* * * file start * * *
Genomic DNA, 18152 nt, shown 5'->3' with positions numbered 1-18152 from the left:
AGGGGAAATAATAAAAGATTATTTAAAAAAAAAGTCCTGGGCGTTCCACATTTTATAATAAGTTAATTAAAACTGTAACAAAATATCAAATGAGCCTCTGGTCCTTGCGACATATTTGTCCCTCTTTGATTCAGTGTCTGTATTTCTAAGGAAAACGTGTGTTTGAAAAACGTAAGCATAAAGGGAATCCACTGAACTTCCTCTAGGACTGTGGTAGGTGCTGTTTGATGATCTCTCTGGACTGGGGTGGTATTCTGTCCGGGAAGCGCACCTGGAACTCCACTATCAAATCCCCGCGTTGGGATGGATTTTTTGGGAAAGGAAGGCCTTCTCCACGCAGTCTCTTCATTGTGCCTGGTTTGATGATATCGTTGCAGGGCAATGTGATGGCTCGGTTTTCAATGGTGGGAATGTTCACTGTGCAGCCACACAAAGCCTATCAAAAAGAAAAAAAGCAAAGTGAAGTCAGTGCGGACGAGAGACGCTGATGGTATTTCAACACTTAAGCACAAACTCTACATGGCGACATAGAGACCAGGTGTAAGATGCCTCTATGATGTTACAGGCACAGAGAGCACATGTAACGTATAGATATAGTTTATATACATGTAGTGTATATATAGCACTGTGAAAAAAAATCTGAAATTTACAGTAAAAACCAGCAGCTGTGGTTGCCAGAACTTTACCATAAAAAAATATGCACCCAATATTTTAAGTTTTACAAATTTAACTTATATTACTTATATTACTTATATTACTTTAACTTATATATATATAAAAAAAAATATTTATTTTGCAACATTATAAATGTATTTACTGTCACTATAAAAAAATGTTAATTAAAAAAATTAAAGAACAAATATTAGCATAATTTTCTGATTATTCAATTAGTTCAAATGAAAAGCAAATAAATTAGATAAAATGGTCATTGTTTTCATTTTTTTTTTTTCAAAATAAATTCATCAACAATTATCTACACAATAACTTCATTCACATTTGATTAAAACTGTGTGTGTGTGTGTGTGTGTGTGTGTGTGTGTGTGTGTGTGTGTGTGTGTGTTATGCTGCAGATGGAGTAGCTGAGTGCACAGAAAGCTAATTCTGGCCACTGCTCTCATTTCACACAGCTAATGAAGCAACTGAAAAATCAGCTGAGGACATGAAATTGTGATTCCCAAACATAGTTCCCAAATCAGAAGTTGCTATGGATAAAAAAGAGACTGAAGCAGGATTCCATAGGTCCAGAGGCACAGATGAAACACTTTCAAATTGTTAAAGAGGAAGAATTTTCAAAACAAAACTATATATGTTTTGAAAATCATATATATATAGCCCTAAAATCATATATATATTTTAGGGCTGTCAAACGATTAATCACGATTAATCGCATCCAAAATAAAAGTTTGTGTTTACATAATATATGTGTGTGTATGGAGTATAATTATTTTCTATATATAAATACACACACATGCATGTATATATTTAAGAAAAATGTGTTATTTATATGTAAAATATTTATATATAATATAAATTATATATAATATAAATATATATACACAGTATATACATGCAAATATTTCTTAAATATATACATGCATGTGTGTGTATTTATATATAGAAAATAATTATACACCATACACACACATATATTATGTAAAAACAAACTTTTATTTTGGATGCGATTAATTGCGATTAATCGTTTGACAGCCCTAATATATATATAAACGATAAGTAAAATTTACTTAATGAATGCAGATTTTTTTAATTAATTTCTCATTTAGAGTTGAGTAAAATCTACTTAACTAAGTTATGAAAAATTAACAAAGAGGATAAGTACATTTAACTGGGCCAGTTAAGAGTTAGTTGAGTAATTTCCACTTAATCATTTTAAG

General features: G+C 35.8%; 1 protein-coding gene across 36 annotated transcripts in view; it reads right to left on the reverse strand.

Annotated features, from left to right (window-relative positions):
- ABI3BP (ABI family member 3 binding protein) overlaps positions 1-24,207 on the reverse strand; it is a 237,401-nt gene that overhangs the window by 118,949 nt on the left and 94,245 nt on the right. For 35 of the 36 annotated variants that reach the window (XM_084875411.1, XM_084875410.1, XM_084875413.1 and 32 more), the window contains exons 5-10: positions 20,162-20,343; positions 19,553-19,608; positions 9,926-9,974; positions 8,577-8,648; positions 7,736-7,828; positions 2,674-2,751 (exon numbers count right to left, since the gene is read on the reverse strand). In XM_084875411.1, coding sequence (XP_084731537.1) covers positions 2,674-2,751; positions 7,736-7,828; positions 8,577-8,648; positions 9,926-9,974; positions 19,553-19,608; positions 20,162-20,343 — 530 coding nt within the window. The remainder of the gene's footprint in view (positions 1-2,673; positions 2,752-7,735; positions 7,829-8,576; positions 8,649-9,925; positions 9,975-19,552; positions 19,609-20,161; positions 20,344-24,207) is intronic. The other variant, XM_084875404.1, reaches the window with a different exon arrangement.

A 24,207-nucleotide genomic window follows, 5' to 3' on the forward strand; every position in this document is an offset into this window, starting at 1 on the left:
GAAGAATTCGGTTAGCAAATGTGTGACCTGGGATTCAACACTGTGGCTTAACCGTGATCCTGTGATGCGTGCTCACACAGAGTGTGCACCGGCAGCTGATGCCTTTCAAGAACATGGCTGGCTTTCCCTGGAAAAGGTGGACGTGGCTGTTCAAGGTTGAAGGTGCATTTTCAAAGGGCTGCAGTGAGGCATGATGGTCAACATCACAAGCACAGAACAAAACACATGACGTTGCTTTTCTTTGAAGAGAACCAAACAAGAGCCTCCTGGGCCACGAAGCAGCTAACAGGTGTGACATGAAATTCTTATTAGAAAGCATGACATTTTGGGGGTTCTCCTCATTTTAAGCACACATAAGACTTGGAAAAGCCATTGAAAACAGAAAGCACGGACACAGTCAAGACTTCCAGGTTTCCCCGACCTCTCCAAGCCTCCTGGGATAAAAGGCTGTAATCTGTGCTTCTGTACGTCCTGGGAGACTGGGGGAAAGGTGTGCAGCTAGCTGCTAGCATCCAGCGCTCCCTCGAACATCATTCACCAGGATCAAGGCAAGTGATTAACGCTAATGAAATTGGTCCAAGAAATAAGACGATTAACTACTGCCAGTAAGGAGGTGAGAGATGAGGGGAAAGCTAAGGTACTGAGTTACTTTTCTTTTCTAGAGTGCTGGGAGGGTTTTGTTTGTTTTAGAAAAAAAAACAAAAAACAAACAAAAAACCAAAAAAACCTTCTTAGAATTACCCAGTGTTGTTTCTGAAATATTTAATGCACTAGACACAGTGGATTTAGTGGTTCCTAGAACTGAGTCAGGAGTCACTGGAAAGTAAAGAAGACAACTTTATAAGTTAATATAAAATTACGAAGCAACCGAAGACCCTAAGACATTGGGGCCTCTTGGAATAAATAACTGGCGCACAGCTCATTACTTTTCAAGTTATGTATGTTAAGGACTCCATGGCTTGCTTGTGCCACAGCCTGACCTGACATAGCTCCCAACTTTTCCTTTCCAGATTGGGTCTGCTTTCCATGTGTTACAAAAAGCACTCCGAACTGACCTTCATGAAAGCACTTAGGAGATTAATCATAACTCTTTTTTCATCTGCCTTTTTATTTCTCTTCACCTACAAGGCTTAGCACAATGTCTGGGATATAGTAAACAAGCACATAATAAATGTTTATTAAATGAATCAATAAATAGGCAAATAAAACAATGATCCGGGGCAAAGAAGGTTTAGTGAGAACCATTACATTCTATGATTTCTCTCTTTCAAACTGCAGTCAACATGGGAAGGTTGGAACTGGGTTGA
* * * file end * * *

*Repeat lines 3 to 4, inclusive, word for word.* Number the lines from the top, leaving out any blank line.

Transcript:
General features: G+C 35.8%; 1 protein-coding gene across 36 annotated transcripts in view; it reads right to left on the reverse strand.

Annotated features, from left to right (window-relative positions):